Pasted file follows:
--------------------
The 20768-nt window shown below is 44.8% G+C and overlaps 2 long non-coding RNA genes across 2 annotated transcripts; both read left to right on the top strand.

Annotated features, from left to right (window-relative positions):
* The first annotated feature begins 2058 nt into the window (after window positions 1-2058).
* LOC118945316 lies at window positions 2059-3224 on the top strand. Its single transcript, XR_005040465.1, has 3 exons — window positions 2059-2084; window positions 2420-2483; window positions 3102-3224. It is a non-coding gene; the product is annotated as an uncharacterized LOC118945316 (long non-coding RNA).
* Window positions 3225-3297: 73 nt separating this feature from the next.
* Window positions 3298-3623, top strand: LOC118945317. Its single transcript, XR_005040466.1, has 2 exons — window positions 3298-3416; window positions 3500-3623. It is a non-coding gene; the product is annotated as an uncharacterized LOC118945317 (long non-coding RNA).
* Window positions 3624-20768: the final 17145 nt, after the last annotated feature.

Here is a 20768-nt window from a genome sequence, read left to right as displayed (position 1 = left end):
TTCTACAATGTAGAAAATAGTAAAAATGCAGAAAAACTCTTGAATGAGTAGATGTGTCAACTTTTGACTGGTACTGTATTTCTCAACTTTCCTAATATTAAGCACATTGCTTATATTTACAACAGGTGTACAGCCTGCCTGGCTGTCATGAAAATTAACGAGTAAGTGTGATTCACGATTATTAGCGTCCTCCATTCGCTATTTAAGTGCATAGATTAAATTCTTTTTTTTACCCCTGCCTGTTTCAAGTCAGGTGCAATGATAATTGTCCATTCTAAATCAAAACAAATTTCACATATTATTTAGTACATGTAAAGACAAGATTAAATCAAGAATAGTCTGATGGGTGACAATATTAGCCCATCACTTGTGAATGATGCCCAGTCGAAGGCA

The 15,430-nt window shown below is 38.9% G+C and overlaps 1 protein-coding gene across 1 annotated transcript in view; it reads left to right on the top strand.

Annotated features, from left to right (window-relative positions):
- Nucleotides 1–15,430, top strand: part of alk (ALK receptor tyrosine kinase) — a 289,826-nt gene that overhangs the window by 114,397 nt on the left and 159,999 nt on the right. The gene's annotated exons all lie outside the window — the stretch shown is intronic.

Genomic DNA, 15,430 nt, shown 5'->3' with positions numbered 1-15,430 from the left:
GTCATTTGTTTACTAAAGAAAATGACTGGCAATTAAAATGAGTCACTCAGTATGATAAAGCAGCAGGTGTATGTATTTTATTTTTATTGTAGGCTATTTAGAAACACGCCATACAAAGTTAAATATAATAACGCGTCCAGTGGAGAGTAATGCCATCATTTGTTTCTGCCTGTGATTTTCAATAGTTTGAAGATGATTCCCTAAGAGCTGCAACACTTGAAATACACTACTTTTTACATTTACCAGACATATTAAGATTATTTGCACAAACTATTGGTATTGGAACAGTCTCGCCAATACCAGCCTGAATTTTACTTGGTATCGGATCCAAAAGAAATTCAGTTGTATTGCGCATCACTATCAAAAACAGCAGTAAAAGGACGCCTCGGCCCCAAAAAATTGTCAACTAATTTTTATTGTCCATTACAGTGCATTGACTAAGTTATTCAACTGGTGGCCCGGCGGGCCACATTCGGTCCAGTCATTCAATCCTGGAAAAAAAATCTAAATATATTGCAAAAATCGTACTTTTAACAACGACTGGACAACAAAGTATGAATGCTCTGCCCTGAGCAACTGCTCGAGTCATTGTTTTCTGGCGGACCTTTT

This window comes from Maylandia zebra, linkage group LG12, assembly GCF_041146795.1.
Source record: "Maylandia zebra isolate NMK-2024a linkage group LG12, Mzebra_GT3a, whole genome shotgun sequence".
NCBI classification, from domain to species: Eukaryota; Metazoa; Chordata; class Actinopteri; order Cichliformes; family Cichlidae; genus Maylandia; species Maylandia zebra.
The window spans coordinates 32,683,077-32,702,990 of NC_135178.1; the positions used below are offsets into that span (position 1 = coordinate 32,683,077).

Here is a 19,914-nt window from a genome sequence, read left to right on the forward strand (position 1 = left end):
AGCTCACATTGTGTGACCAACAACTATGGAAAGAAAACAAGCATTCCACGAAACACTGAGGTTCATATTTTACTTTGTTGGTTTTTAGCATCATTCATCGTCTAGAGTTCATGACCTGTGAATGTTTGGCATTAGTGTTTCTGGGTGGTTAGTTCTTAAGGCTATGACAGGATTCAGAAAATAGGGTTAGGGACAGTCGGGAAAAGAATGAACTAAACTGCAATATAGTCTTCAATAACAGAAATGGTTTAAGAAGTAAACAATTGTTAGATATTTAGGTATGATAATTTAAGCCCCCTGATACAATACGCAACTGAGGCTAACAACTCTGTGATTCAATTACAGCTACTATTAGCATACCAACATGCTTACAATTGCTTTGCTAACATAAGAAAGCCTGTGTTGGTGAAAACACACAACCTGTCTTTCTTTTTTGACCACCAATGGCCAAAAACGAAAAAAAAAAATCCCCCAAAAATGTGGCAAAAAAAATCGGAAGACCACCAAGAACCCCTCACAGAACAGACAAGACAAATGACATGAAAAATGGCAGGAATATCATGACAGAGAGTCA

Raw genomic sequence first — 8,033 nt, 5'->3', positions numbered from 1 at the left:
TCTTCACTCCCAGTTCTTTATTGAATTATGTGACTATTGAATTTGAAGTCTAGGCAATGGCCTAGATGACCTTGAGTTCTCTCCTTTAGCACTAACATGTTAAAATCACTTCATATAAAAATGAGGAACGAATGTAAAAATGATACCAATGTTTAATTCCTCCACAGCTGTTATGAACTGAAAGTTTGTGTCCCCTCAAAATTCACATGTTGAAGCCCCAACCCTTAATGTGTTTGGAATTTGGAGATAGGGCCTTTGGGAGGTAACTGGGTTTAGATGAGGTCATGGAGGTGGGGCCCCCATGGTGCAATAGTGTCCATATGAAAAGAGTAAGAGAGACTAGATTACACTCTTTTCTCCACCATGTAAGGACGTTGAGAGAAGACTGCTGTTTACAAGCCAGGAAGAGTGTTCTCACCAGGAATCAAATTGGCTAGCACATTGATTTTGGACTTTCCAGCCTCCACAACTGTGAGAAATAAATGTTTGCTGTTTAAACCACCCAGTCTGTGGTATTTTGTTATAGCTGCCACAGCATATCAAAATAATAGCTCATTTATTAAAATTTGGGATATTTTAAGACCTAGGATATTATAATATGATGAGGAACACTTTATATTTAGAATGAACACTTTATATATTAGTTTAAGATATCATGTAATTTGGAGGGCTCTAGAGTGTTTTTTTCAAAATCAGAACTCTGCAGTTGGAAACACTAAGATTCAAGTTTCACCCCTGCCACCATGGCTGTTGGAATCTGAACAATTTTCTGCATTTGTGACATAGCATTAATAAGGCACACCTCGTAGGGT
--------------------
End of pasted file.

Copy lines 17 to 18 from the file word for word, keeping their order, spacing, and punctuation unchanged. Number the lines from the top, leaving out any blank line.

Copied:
NCBI classification, from domain to species: Eukaryota; Metazoa; Chordata; class Actinopteri; order Cichliformes; family Cichlidae; genus Maylandia; species Maylandia zebra.
The window spans coordinates 32,683,077-32,702,990 of NC_135178.1; the positions used below are offsets into that span (position 1 = coordinate 32,683,077).